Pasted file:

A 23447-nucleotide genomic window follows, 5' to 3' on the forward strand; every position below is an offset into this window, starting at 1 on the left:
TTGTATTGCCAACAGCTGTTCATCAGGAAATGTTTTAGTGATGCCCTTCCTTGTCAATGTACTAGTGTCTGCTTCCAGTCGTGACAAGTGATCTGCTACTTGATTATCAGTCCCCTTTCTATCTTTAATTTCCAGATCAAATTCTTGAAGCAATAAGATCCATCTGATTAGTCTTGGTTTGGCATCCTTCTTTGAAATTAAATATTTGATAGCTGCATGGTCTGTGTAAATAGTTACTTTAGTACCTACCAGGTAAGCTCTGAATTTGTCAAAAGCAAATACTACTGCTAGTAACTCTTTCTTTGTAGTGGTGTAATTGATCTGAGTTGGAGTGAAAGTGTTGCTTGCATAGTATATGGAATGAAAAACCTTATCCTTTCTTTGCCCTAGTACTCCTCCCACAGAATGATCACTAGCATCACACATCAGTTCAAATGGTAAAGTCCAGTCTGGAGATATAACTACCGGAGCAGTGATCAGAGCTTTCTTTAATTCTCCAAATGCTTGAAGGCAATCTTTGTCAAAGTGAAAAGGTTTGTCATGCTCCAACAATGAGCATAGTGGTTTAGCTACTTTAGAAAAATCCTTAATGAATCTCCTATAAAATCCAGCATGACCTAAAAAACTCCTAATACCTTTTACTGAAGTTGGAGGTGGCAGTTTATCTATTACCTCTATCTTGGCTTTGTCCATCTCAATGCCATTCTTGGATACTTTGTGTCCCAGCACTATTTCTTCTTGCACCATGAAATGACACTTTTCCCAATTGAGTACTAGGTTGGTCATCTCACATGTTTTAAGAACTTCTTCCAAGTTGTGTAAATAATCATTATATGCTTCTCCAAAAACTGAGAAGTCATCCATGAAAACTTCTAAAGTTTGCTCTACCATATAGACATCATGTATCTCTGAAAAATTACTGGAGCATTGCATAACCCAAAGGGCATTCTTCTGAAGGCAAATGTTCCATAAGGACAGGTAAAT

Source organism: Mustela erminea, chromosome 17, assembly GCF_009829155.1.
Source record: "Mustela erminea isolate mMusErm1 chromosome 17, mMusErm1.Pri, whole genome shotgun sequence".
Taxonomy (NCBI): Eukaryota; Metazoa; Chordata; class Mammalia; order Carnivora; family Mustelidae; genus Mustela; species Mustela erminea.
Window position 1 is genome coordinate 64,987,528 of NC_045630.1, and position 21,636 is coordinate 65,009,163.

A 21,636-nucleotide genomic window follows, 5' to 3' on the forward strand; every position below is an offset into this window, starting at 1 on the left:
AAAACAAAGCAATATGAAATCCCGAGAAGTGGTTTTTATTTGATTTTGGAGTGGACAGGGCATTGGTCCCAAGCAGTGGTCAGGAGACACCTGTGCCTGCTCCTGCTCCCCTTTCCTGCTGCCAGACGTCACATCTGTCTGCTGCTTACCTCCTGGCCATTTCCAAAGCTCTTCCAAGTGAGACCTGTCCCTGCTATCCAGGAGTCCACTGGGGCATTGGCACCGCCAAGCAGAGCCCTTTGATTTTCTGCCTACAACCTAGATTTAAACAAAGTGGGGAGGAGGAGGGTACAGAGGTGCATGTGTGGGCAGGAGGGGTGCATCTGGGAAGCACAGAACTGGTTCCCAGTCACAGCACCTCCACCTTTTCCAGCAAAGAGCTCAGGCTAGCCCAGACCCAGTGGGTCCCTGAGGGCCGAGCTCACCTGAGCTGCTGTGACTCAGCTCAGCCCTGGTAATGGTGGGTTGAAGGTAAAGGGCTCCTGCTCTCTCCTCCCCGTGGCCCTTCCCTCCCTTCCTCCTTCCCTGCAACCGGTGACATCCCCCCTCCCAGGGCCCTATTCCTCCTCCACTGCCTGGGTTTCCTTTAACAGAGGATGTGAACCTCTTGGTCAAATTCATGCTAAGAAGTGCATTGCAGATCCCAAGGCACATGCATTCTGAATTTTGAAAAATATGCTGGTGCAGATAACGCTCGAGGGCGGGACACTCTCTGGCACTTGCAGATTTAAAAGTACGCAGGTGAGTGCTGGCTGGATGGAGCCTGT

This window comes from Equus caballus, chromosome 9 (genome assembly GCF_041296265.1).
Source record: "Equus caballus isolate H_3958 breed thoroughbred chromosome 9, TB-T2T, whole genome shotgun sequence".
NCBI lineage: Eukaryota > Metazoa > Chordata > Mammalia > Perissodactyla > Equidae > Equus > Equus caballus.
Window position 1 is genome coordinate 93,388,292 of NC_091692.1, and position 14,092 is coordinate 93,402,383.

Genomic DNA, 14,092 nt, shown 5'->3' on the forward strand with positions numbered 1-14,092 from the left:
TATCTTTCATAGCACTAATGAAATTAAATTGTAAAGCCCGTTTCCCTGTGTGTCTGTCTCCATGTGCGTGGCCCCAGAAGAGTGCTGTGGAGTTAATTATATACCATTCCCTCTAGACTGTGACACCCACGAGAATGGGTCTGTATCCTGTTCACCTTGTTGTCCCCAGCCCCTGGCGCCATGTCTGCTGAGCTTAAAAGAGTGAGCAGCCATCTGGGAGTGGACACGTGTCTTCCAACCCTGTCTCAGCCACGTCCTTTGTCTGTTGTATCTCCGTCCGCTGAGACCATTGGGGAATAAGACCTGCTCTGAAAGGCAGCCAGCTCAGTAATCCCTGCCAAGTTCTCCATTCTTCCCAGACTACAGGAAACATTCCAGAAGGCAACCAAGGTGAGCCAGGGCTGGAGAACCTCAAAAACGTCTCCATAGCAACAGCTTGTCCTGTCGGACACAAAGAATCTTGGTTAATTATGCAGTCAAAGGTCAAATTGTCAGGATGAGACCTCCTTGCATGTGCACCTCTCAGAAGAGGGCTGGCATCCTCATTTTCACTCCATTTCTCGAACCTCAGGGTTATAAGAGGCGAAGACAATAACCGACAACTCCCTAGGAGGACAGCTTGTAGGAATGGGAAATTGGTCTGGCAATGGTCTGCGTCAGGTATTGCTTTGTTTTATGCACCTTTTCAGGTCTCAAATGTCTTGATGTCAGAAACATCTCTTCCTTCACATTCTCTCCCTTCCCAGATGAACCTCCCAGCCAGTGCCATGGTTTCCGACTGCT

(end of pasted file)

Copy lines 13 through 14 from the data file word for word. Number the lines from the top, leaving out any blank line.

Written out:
Genomic DNA, 14,092 nt, shown 5'->3' on the forward strand with positions numbered 1-14,092 from the left:
TATCTTTCATAGCACTAATGAAATTAAATTGTAAAGCCCGTTTCCCTGTGTGTCTGTCTCCATGTGCGTGGCCCCAGAAGAGTGCTGTGGAGTTAATTATATACCATTCCCTCTAGACTGTGACACCCACGAGAATGGGTCTGTATCCTGTTCACCTTGTTGTCCCCAGCCCCTGGCGCCATGTCTGCTGAGCTTAAAAGAGTGAGCAGCCATCTGGGAGTGGACACGTGTCTTCCAACCCTGTCTCAGCCACGTCCTTTGTCTGTTGTATCTCCGTCCGCTGAGACCATTGGGGAATAAGACCTGCTCTGAAAGGCAGCCAGCTCAGTAATCCCTGCCAAGTTCTCCATTCTTCCCAGACTACAGGAAACATTCCAGAAGGCAACCAAGGTGAGCCAGGGCTGGAGAACCTCAAAAACGTCTCCATAGCAACAGCTTGTCCTGTCGGACACAAAGAATCTTGGTTAATTATGCAGTCAAAGGTCAAATTGTCAGGATGAGACCTCCTTGCATGTGCACCTCTCAGAAGAGGGCTGGCATCCTCATTTTCACTCCATTTCTCGAACCTCAGGGTTATAAGAGGCGAAGACAATAACCGACAACTCCCTAGGAGGACAGCTTGTAGGAATGGGAAATTGGTCTGGCAATGGTCTGCGTCAGGTATTGCTTTGTTTTATGCACCTTTTCAGGTCTCAAATGTCTTGATGTCAGAAACATCTCTTCCTTCACATTCTCTCCCTTCCCAGATGAACCTCCCAGCCAGTGCCATGGTTTCCGACTGCT